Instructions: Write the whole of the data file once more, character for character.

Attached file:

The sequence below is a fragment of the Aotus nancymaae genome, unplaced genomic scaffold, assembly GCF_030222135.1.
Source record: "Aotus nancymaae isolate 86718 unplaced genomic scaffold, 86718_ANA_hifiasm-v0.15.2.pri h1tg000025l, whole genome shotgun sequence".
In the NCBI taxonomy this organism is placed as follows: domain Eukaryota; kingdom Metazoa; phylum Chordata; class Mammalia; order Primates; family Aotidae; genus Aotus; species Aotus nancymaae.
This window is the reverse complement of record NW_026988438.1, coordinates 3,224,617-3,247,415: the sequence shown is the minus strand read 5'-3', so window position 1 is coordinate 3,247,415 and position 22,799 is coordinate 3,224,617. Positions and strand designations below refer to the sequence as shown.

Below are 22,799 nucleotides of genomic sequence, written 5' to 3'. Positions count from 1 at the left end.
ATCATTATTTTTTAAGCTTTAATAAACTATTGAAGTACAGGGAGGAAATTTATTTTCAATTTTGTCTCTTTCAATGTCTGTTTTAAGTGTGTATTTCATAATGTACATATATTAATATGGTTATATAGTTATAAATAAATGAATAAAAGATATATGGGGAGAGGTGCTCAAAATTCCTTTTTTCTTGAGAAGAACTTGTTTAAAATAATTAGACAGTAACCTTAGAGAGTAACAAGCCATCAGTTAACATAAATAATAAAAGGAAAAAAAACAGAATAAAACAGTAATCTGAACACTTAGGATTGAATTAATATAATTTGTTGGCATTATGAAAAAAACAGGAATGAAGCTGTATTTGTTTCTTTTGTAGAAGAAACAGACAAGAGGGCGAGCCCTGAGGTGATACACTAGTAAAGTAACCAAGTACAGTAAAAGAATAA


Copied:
The sequence below is a fragment of the Aotus nancymaae genome, unplaced genomic scaffold, assembly GCF_030222135.1.
Source record: "Aotus nancymaae isolate 86718 unplaced genomic scaffold, 86718_ANA_hifiasm-v0.15.2.pri h1tg000025l, whole genome shotgun sequence".
In the NCBI taxonomy this organism is placed as follows: domain Eukaryota; kingdom Metazoa; phylum Chordata; class Mammalia; order Primates; family Aotidae; genus Aotus; species Aotus nancymaae.
This window is the reverse complement of record NW_026988438.1, coordinates 3,224,617-3,247,415: the sequence shown is the minus strand read 5'-3', so window position 1 is coordinate 3,247,415 and position 22,799 is coordinate 3,224,617. Positions and strand designations below refer to the sequence as shown.

Below are 22,799 nucleotides of genomic sequence, written 5' to 3'. Positions count from 1 at the left end.
ATCATTATTTTTTAAGCTTTAATAAACTATTGAAGTACAGGGAGGAAATTTATTTTCAATTTTGTCTCTTTCAATGTCTGTTTTAAGTGTGTATTTCATAATGTACATATATTAATATGGTTATATAGTTATAAATAAATGAATAAAAGATATATGGGGAGAGGTGCTCAAAATTCCTTTTTTCTTGAGAAGAACTTGTTTAAAATAATTAGACAGTAACCTTAGAGAGTAACAAGCCATCAGTTAACATAAATAATAAAAGGAAAAAAAACAGAATAAAACAGTAATCTGAACACTTAGGATTGAATTAATATAATTTGTTGGCATTATGAAAAAAACAGGAATGAAGCTGTATTTGTTTCTTTTGTAGAAGAAACAGACAAGAGGGCGAGCCCTGAGGTGATACACTAGTAAAGTAACCAAGTACAGTAAAAGAATAA